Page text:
I hate overused buzzwords. Sure, I want you to pay down teacher debt and build your financial wellbeing.
I just hate the word “side hustle,” that’s all. It reminds me of a bunch of hamsters fighting to get on the same wheel.
“Side hustle” sounds like a hobby, a holiday bartending job or summer nannying for a friend.
Words matter, and I hate buzzwords.
I started hating buzzwords the first time I went to the Xtreme games.
I’m not going to lie—It was pretty cool watching some guy barrel into a bunch of hay bales when one wrong breeze would’ve sent him crashing through the second-story window of the First Baptist Church.
But the next day the word was everywhere—barf!
Xtreme toothpaste, Xtreme flavored Doritos, Xtreme decaf coffee…
You name it. It was XTREME.
Nowhere are there more buzzwords than in marketing—and education.
I once wrote my (oppressive evaluation) goals with a buzzword generator.
My real from-the-heart goals got rejected. “Not enough of a stretch.”
That’s a story for another day. For now, here’s what I said:
I said, “I'm going to walk away and pretend to think deeply about this. I’ll come back in a week with new goals, which you’ll approve, but they’ll be written with a buzzword generator.”
That’s exactly what happened.
That’s the type of thing I picture when I hear “side hustle.” Nonsense tasks, smoke and mirrors…a hamster wheel. Teachers scurrying around with second and third jobs, treading water.
That’s not the goal here—it’s two things:
Recognizing and charging for your value
Building on it.
I’m talking monetary “value” not fluffy-emotional value. It’s time to replace the word “side hustle” (second, third, or fourth teacher jobs) with a new thought pattern. Let’s say this: “We’re building.”
I used to build two things as a teacher—stockpiles of “just in case” stuff, and debt.
Does that sound like you? Then definitely start with the No Spend Challenge (don’t worry…it’s pay what you want, even free, but feel free to send me a million bucks when you’ve made a few yourself…).
Stop spending in your classroom.
When you do, you’ll give yourself the biggest raise you’ve seen in a while.
Next, think… “If I could do something I love and am good at—and people would pay me for it (besides teaching) —what would that be?"
[Note: I bet you didn’t say “Hustle around on the side.”]
What’s the action verb you love best?
Do that. If you don’t know how just yet, watch people already doing “that” who make money doing those things. Who are the best of the best? What are they doing?
Study them closely. Chances are they’ve got an income stream.
Whether it’s consulting, creating content, courses, or providing services, they’re probably getting paid. You could be, too.
The first step is to see your talents for what they are and stop giving them away for free. Once you learn to say “Here are my rates,” you’ll find future opportunities.
Then, your job will be to say “yes” to the right ones.
It’s a journey. And it’s hard. And yes, everyone hustles—but we’re building intentionally for the future.
What’s the goal?
The goal isn’t to take a few crumbs from the freelancing table—it’s financial growth and career advancement. Sadly, in education “growth” is often defined as sub-par “professional development,” recertification nonsense, high-priced grad degrees, or National Certification that costs three times the price of my first car.
Don’t fall into the “spend more to ‘learn’” trap here. Learning is everywhere. You don’t have to spend a dime to grow, learn, expand, and find great ideas—especially if you don’t have one to spare.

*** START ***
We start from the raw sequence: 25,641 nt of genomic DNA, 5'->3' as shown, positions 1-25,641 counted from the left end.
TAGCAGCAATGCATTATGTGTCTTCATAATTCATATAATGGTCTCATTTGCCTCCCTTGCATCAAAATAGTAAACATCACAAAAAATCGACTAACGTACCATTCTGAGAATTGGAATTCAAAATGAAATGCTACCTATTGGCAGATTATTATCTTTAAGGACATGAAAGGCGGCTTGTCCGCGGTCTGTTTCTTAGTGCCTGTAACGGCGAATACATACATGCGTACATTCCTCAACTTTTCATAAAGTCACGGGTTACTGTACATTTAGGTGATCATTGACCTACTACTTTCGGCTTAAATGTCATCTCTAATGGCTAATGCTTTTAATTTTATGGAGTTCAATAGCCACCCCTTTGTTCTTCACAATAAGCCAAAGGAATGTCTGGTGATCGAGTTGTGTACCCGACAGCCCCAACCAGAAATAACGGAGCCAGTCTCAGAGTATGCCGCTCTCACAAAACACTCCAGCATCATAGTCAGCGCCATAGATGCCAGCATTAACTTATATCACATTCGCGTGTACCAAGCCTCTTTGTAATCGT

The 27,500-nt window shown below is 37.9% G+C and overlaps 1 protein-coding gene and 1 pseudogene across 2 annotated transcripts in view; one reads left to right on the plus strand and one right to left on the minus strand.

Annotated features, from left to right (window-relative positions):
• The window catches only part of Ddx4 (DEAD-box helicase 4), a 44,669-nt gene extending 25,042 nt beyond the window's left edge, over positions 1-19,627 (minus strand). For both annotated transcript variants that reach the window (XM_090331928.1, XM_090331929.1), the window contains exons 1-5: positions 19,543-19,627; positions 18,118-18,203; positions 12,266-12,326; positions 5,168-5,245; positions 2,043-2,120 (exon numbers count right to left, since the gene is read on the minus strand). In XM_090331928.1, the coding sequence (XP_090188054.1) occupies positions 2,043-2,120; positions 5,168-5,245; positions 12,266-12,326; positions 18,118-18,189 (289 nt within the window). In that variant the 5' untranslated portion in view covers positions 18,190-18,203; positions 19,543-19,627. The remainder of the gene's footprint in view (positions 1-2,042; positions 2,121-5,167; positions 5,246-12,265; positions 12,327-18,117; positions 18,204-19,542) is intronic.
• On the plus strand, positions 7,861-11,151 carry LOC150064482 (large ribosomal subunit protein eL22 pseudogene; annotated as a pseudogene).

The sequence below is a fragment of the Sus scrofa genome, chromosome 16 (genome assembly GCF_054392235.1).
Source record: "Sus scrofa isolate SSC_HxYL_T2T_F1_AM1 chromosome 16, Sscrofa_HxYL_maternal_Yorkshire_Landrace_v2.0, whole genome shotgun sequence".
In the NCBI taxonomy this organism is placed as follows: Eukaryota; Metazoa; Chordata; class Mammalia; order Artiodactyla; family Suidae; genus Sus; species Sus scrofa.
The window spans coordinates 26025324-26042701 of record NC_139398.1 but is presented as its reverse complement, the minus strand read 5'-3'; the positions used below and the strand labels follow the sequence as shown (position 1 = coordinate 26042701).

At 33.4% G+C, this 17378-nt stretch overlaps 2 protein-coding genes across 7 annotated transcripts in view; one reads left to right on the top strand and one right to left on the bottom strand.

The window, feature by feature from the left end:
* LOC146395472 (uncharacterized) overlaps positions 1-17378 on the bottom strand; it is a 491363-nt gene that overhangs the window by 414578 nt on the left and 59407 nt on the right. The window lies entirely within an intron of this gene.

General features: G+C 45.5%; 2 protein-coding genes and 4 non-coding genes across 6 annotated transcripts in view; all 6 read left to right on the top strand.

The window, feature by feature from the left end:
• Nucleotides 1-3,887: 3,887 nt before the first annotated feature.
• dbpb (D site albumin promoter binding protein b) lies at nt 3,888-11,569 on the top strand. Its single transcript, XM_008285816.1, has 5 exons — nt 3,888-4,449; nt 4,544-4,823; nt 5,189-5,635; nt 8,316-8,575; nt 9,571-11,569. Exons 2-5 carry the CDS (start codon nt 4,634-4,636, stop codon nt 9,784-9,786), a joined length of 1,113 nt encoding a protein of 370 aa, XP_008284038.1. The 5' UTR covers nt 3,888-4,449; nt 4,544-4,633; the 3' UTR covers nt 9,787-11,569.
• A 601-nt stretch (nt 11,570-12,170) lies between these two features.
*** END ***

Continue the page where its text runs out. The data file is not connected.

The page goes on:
Learning and ideas are all around you—even in your YouTube and Pinterest feeds right now.
Many of your talents and passions are paychecks and invoices waiting to happen.
Are you a fixer? You could be a consultant, write policy papers, work in a think tank, or join (or start) a startup.
Are you a storyteller? You might be an author, a course creator, a consultant, a YouTuber, a content creator, or someone who figures out how to fix the gaps, cut through the red tape, and build the next generation of learning.
Are you an organizer or explainer? You might discover your schools are transferable--and highly marketable--in another field. You could be a project manager or corporate trainer.
Are you a giver? Again, consulting, designing courses, building, ghostwriting, or advising…
There are opportunities everywhere once you learn to see them.
I recently connected with a high-end consultant. “I used to be a teacher,” she said. Now, she doesn’t get on the phone for less than what a new teacher makes in a week unless she’s intentionally donating her time—which she can afford to do because, well, you should see her rates!
You can do that—wherever you’re passionate. That’s one thing I learned after someone I knew turned a skill I taught into a high-ticket weekend course for wealthy people. He made thousands in a few hours.
“Ugg, why didn’t I do that?”
“Simple,” a friend said. “You didn’t ask.”
It’s not enough to be a “lifelong learner.”
I have to be a lifelong doer as well.
It takes a little planning, some intentional building and connecting, and the willingness to burn your “Teacher: Will Work For Coffee” sign.
Trust me, it’ll lead to some big things.
I never planned a career switch, by the way. I planned to work both jobs forever, but Job Two was fun, so I kept learning. It built into an opportunity. I said yes.
Then, it wasn’t a “side” anything anymore. It was real.
I still catch myself offering to volunteer, “help,” and sit for the “let me pick your brain,” calls. It’s what ex-teachers do. But these days, I correct course much faster and say, “Here’s how I can help you. Here are my rates.”
The hardest part is taking that first step. Once you do, you’ll find teachers everywhere are doing the same thing—building financial success by any means necessary.
It’s quite an impressive group, really.
It’s also the example I want students to see.